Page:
A Model for the Examination of Gender Within Domestic Spaces on the Northern Plains
This thesis seeks to further Plains gender research. Specifically, task differentiation by gender for the Blackfoot, a Plains contact period culture' group, is examined and detailed in this study. The data compiled are used to set up a task differentiation model for the Blackfoot. How the Blackfoot conceptually structured the interior space of a tipi is also examined. The combined data are used to establish a model for the gendered distribution of space within a tipi. Once the model for the gendered distribution of space is established, it is tested against ten completely excavated tipi rings. The results of the spatial analysis indicate that gender can be seen archaeologically, within the features used in this study. Additionally, the findings of the analysis indicate that the best artifact classes to use when examining the gendered distribution of space are ceramics, lithics, and faunal material. Finally, recommendations for further testing of the model are made in order to confirm that the model can be used to examine gendered spaces at Plains tipi rings.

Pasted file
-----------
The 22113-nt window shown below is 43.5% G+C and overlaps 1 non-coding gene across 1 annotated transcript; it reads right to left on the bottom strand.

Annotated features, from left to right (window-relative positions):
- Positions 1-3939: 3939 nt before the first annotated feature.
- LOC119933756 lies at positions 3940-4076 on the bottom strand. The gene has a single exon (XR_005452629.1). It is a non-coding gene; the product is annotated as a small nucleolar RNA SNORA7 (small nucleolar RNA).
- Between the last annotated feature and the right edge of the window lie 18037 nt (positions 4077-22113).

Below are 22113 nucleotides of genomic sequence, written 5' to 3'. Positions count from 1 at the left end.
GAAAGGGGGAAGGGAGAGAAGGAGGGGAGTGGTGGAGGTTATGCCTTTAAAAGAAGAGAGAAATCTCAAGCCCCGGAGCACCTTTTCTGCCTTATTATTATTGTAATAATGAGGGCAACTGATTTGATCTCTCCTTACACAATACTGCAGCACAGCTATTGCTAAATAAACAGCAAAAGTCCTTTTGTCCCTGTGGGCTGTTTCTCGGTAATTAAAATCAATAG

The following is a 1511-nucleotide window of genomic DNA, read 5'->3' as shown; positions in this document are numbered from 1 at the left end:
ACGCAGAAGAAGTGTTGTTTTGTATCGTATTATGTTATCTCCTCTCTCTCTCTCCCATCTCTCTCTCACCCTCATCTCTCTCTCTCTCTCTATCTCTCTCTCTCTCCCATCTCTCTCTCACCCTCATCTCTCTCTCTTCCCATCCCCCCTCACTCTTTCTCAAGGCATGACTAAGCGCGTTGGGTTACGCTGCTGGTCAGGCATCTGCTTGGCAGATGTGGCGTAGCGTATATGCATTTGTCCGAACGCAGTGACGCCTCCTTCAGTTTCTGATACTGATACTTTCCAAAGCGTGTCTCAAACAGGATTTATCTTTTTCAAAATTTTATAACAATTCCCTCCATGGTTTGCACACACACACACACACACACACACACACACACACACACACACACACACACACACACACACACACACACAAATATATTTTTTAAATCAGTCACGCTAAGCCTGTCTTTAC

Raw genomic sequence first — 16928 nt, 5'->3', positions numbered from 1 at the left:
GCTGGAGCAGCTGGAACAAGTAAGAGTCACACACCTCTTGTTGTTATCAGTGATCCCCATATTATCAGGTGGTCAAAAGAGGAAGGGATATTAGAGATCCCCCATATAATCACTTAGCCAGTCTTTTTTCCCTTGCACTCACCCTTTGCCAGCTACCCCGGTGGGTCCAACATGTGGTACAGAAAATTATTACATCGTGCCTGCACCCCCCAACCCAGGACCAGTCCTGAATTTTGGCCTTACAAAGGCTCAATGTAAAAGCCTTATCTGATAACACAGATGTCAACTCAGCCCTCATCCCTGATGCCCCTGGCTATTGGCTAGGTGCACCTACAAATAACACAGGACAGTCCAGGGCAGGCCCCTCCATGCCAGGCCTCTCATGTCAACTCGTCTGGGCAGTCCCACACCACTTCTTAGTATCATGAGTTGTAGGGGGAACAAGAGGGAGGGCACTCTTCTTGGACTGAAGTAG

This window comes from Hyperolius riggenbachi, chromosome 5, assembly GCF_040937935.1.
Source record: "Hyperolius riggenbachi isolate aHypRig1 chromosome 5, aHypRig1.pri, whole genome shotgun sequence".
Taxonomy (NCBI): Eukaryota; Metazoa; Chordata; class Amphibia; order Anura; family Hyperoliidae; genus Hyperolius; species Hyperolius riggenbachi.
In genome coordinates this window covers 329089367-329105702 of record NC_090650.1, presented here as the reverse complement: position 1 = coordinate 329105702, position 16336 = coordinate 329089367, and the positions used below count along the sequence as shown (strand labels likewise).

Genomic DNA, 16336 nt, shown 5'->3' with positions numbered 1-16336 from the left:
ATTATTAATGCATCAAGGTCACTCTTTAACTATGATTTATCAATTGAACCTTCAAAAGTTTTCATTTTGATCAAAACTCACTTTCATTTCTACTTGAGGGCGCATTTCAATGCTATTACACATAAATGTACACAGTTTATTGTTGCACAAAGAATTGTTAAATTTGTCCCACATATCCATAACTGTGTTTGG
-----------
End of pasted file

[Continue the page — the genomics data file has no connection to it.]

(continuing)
Advisor:Biggs, Lesley C.; Maingon, Alison; Kennedy, Margaret; Walker, Ernest G.
School:University of Saskatchewan
School Location:Canada - Saskatchewan
Source Type:Master's Thesis
Keywords:gender identity feminist archaeology prehisotric peoples in prehistory defined spaces tipi rings studies blackfoot
Date of Publication:04/14/2008